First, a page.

Second, it describes Cellini’s craft in progress, especially his casting of the famous Perseus. Third is its sheer riotousness and earthiness: the impetuous Cellini’s colourful life included duels, a couple of murders (not unprovoked – one of the men he killed was his brother’s assassin) and spells in prison.

As an additional facet of interest, scholars interested in the history of 16th-century reading will note the literary influences on Cellini of the Bible and classical mythology, Augustine and Boethius, Giovanni Villani’s history of Florence, Dante’s Divine Comedy, and Boccaccio’s Decameron.

The autobiography covers Cellini’s life from his birth in 1500 until 1562. Cellini probably composed it between 1558 and 1567, at a quiet period when he was confined to his own home. He was writing in dudgeon that Giorgi Vasari ignored him in his Lives of the Most Excellent Painters, Sculptors, and Architects (1550), despite Vasari’s emphasis on contemporary Italian artists, especially Florentines. Cellini dictated most of his life story, and its informal tone reflects the mode of composition.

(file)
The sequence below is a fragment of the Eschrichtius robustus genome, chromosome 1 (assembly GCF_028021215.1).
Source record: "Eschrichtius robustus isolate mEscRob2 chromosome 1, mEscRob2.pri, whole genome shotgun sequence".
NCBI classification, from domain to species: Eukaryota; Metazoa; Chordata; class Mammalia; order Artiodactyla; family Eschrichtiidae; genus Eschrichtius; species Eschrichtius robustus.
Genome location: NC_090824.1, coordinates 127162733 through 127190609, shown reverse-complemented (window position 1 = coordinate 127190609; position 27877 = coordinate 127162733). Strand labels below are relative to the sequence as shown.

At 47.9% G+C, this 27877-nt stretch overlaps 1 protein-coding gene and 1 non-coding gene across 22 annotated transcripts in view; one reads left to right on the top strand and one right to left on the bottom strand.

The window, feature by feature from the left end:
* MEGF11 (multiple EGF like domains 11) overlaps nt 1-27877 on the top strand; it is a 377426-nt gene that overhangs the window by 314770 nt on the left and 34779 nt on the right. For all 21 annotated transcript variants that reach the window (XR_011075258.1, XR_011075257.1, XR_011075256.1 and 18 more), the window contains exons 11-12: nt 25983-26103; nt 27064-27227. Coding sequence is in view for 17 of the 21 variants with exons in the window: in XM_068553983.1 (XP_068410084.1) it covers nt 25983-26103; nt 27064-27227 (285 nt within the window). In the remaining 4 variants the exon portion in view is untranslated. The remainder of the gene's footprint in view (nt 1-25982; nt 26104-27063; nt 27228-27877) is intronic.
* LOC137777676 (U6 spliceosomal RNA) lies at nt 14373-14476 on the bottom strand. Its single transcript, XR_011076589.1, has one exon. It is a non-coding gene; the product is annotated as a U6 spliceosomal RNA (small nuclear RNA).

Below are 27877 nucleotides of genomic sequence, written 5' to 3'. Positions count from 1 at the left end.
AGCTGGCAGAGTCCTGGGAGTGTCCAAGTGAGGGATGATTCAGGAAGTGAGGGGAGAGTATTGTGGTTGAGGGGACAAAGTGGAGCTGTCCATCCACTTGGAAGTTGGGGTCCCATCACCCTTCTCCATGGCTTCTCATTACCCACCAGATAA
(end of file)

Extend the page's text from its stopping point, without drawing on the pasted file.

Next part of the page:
The book subsequently circulated in manuscript, as we know from Vasari’s comment that he is excluding Cellini from the second edition of his Lives because Cellini’s life is already known. Although a fair copy which looks as if it could have been made for a printer exists, Cellini’s book was not printed until 1728, and Derek Parker in his monograph about Cellini (2003) has surmised that Cellini would have shunned speedy publication because his candid unfavourable opinions of the court and courtiers would have been troublesome, if not dangerous.

A fairly random example, taken from Nugent’s translation: ‘My lord, your excellency is to understand that Baccio Bandinello is a compound of everything that is bad, and so he has always been … what Bandinello has said … is purely the result of his own innate malevolence. The duke seemed to hear me with pleasure, and whilst I expressed myself thus, Bandinello wreathed himself into a variety of contortions, and made his face, which was by nature very ugly, quite hideous by his frightful grimaces…’ (Cellini proceeds to recount his open and public criticism of Bandinello’s work.)

Among Nugent’s many translations of books, more often from French than from Italian, that of Cellini’s Lifestood out. Nugent acknowledged and excused some of Cellini’s excesses, for example, thinking that Cellini might have been mistaken in some of his criticisms, and that some of his experiences might have been delusions or dreams. He defended the work more robustly by saying that reading Cellini’s autobiography is a way of getting to know human nature. Nugent concurred with Cellini about the broad educative value of the text. Cellini wrote (p. 2) that looking at some of his past conduct ‘fills me with the deepest horror’ (p. 2).